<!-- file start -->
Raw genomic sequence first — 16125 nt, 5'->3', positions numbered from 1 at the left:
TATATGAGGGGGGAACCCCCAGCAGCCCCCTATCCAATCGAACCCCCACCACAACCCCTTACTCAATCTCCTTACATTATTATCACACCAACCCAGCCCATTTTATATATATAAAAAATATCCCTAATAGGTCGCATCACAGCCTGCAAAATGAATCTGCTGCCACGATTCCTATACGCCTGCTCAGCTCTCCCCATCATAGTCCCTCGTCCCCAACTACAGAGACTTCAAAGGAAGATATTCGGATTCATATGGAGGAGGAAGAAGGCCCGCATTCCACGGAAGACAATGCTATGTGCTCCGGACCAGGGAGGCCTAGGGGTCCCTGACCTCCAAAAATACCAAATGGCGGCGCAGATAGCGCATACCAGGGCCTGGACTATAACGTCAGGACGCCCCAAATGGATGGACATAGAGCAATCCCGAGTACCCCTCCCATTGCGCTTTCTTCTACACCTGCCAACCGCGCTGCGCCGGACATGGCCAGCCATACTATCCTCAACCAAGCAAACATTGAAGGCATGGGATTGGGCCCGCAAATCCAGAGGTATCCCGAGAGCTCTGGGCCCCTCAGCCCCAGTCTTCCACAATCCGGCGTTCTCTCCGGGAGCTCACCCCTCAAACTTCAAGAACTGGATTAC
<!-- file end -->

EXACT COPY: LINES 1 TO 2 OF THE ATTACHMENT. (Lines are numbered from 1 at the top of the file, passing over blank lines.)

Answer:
Raw genomic sequence first — 16125 nt, 5'->3', positions numbered from 1 at the left:
TATATGAGGGGGGAACCCCCAGCAGCCCCCTATCCAATCGAACCCCCACCACAACCCCTTACTCAATCTCCTTACATTATTATCACACCAACCCAGCCCATTTTATATATATAAAAAATATCCCTAATAGGTCGCATCACAGCCTGCAAAATGAATCTGCTGCCACGATTCCTATACGCCTGCTCAGCTCTCCCCATCATAGTCCCTCGTCCCCAACTACAGAGACTTCAAAGGAAGATATTCGGATTCATATGGAGGAGGAAGAAGGCCCGCATTCCACGGAAGACAATGCTATGTGCTCCGGACCAGGGAGGCCTAGGGGTCCCTGACCTCCAAAAATACCAAATGGCGGCGCAGATAGCGCATACCAGGGCCTGGACTATAACGTCAGGACGCCCCAAATGGATGGACATAGAGCAATCCCGAGTACCCCTCCCATTGCGCTTTCTTCTACACCTGCCAACCGCGCTGCGCCGGACATGGCCAGCCATACTATCCTCAACCAAGCAAACATTGAAGGCATGGGATTGGGCCCGCAAATCCAGAGGTATCCCGAGAGCTCTGGGCCCCTCAGCCCCAGTCTTCCACAATCCGGCGTTCTCTCCGGGAGCTCACCCCTCAAACTTCAAGAACTGGATTAC